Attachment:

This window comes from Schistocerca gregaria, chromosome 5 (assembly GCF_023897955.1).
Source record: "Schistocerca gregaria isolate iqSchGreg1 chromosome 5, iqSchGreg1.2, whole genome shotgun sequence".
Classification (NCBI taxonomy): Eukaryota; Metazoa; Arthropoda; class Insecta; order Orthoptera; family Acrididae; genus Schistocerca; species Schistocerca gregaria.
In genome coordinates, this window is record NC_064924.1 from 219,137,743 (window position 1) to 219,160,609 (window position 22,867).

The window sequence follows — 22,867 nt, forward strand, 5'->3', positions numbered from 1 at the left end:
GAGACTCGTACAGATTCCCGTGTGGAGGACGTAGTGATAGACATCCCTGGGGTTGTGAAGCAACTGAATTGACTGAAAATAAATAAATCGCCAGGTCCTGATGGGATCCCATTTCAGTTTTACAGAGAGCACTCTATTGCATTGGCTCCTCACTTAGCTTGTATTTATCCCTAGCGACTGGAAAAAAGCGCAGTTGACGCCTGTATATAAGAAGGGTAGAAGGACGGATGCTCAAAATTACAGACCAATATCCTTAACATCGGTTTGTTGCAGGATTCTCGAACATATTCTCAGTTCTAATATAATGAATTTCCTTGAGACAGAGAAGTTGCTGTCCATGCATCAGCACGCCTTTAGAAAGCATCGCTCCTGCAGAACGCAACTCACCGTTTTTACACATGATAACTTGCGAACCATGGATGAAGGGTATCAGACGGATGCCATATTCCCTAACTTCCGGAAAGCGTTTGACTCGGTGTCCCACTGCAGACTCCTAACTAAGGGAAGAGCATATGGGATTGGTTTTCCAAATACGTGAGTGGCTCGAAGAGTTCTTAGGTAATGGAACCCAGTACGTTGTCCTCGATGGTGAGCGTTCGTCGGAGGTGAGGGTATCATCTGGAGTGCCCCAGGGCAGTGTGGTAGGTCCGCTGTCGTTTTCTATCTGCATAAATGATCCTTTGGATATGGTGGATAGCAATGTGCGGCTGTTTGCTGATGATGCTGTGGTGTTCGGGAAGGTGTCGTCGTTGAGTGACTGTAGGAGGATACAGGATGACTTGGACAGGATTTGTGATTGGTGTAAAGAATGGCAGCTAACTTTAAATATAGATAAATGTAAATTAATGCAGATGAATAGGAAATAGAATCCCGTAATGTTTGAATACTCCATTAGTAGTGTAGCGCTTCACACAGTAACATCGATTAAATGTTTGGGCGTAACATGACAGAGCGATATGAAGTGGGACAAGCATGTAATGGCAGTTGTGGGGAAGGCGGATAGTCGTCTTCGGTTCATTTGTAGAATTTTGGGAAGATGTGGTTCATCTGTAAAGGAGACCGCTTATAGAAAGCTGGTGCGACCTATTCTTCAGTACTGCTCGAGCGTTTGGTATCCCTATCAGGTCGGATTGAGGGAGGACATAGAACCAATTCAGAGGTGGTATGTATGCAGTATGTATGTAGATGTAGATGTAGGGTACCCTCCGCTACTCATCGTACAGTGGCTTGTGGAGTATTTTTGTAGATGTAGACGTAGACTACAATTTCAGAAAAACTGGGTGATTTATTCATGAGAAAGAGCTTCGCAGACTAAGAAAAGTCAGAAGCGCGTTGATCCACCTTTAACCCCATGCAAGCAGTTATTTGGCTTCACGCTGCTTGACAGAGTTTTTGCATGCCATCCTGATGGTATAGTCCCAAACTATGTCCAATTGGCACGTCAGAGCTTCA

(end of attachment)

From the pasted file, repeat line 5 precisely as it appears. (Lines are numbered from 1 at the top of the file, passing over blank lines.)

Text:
The window sequence follows — 22,867 nt, forward strand, 5'->3', positions numbered from 1 at the left end: